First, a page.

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Introduction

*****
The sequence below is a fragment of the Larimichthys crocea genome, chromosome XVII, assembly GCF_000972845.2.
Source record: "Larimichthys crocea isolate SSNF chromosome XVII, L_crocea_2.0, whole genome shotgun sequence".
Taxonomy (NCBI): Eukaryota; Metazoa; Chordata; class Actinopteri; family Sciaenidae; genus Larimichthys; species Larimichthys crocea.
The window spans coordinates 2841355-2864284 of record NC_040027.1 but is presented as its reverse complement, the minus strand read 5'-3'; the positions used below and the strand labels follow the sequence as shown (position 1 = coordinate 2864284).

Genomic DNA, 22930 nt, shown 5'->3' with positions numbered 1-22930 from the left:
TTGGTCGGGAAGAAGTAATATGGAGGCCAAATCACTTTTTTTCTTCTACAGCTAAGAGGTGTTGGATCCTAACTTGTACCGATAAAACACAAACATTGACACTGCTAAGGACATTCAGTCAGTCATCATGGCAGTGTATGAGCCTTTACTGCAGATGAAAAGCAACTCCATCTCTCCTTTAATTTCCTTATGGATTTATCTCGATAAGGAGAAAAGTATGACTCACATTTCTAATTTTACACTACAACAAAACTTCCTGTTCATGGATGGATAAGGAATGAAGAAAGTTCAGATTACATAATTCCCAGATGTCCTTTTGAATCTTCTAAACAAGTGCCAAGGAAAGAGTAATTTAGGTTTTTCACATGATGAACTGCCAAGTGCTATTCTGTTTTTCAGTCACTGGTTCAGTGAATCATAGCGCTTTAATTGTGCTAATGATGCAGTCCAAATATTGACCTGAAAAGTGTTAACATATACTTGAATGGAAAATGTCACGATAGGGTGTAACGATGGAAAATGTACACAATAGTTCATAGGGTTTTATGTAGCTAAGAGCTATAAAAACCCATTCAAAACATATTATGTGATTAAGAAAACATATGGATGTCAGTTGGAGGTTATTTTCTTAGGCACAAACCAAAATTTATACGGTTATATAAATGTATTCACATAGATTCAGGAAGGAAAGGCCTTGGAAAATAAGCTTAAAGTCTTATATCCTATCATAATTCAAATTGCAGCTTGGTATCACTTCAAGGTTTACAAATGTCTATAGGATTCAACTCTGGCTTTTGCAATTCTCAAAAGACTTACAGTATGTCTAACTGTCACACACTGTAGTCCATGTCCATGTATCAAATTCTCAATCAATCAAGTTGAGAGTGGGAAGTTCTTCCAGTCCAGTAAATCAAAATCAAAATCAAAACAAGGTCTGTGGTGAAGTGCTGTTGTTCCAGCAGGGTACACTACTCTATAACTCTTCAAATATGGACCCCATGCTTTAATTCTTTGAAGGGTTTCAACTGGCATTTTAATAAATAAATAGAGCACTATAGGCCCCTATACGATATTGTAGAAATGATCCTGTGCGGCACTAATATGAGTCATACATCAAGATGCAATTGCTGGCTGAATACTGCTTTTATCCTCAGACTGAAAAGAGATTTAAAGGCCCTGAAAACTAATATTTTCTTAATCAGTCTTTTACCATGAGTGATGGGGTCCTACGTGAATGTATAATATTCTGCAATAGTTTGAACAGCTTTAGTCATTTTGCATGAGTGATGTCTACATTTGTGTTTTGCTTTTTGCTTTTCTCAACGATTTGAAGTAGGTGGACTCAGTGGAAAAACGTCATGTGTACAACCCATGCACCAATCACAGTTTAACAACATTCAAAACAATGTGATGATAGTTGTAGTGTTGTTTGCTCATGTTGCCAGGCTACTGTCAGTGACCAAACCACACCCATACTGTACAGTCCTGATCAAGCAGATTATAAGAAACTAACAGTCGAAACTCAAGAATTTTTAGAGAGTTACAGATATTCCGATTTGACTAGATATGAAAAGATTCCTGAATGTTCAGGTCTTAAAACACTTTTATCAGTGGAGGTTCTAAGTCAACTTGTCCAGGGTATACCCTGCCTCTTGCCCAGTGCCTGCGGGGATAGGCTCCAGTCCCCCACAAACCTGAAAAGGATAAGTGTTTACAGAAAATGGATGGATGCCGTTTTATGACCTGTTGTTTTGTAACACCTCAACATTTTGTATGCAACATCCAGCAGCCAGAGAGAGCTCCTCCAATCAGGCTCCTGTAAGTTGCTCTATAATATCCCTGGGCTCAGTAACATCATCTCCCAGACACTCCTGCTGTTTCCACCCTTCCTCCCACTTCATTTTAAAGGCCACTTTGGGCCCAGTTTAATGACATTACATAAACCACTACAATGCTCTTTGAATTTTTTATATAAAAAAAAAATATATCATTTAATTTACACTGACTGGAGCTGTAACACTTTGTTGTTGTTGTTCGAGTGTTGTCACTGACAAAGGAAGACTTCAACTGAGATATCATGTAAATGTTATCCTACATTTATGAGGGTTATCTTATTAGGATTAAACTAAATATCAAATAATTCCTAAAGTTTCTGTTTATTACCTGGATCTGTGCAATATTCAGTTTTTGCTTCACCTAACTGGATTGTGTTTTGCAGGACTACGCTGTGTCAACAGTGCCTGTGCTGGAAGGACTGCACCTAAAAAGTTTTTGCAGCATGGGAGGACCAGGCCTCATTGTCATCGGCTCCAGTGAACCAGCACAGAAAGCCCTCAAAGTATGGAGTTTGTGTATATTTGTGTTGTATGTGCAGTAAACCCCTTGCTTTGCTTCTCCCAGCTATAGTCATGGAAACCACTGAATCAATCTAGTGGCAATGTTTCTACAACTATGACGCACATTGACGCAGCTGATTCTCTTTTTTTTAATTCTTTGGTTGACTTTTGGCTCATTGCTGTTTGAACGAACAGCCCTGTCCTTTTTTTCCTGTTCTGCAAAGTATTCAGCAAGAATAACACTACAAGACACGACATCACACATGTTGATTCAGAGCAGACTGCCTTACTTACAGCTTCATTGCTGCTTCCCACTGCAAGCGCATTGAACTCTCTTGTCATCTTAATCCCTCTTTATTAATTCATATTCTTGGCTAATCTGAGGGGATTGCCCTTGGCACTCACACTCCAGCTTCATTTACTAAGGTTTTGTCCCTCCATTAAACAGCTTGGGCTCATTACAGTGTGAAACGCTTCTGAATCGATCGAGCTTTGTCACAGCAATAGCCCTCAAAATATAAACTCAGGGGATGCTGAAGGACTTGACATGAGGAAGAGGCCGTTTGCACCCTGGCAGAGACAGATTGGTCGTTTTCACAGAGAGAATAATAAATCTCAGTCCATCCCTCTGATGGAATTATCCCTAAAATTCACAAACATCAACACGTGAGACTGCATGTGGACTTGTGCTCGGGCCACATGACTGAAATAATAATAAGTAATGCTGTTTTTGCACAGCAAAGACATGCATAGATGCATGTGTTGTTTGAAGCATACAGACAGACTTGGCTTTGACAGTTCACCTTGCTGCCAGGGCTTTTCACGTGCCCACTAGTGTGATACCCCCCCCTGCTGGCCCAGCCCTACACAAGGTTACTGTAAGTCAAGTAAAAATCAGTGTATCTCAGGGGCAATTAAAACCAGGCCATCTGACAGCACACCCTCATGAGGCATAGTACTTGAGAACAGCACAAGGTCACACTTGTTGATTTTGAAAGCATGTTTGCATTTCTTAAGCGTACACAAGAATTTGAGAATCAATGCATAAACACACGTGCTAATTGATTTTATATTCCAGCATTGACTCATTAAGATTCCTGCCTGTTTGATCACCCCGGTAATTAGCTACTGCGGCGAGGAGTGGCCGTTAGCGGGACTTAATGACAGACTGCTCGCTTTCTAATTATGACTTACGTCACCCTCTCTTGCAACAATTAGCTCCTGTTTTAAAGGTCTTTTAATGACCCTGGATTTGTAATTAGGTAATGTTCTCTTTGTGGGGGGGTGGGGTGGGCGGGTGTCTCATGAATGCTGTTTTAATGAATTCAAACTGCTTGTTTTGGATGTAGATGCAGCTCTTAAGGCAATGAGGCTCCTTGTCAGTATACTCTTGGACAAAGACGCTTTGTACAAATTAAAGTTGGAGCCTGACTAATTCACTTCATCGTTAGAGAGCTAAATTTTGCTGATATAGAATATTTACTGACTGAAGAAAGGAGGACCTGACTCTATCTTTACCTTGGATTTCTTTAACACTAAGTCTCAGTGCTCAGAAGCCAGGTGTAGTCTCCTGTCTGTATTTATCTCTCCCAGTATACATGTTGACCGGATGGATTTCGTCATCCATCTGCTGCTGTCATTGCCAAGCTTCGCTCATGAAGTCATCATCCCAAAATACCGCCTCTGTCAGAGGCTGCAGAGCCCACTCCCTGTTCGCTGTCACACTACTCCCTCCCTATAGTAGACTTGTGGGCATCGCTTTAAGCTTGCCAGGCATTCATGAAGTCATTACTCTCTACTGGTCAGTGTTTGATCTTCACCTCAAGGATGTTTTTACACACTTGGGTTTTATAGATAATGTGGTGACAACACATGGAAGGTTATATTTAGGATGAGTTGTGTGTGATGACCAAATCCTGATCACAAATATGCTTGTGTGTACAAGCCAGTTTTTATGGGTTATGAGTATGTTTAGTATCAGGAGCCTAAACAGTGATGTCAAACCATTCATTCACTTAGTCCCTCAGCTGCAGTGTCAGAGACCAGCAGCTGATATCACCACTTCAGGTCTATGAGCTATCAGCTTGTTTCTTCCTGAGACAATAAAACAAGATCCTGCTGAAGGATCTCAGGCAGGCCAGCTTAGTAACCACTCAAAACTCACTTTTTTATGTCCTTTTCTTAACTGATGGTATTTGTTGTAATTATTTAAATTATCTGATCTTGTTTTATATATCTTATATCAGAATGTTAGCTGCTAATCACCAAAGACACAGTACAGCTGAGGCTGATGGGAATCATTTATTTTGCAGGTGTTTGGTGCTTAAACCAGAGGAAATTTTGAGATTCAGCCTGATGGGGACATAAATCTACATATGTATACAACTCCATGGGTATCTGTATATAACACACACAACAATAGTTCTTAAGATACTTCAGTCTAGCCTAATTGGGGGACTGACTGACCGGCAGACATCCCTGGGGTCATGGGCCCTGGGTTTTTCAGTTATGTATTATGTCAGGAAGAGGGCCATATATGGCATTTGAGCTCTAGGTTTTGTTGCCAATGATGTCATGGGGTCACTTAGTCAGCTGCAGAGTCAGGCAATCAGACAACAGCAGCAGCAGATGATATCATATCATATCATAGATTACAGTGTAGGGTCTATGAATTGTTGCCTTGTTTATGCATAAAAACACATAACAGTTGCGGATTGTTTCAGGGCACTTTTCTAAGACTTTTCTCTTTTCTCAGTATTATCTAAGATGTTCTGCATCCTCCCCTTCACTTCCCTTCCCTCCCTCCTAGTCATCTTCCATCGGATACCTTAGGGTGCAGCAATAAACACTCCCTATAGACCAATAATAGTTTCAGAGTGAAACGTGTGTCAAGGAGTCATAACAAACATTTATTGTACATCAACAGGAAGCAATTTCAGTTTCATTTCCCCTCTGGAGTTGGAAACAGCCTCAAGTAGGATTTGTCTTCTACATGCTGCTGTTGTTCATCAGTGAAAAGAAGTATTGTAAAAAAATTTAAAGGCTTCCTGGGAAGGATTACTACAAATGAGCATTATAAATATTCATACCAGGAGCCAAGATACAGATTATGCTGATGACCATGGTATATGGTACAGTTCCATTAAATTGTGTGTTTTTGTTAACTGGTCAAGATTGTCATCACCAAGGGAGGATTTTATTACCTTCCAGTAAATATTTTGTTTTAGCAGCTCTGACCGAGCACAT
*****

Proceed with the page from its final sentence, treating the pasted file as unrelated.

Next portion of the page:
China has a population of over 1.3 billion people with approximately 300 million school children under the age of 16, making up ⅕of the world’s children. Concerns regarding the adverse health effects from air pollution are escalating with increased risk of mortality and morbidity in respiratory and cardiovascular diseases. Clean air is a basic requirement for life, but China’s rapid economic growth, urbanization, and large population present a significant air pollution challenge. Children spend over 85% of their time in their homes and schools where the indoor air quality is influenced by both the outdoor air and household products and furnishings in the home. Because of their time indoors and their physiological differences from adults, children are more susceptible to adverse effects of indoor pollution. Recent studies also indicate that air pollution is connected childhood cognitive development. Decreased exposure to air pollution may be linked to improved childhood developmental scores and brain development. In China to date, there is limited data on indoor air exposure and children’s health and sound scientific studies are needed.

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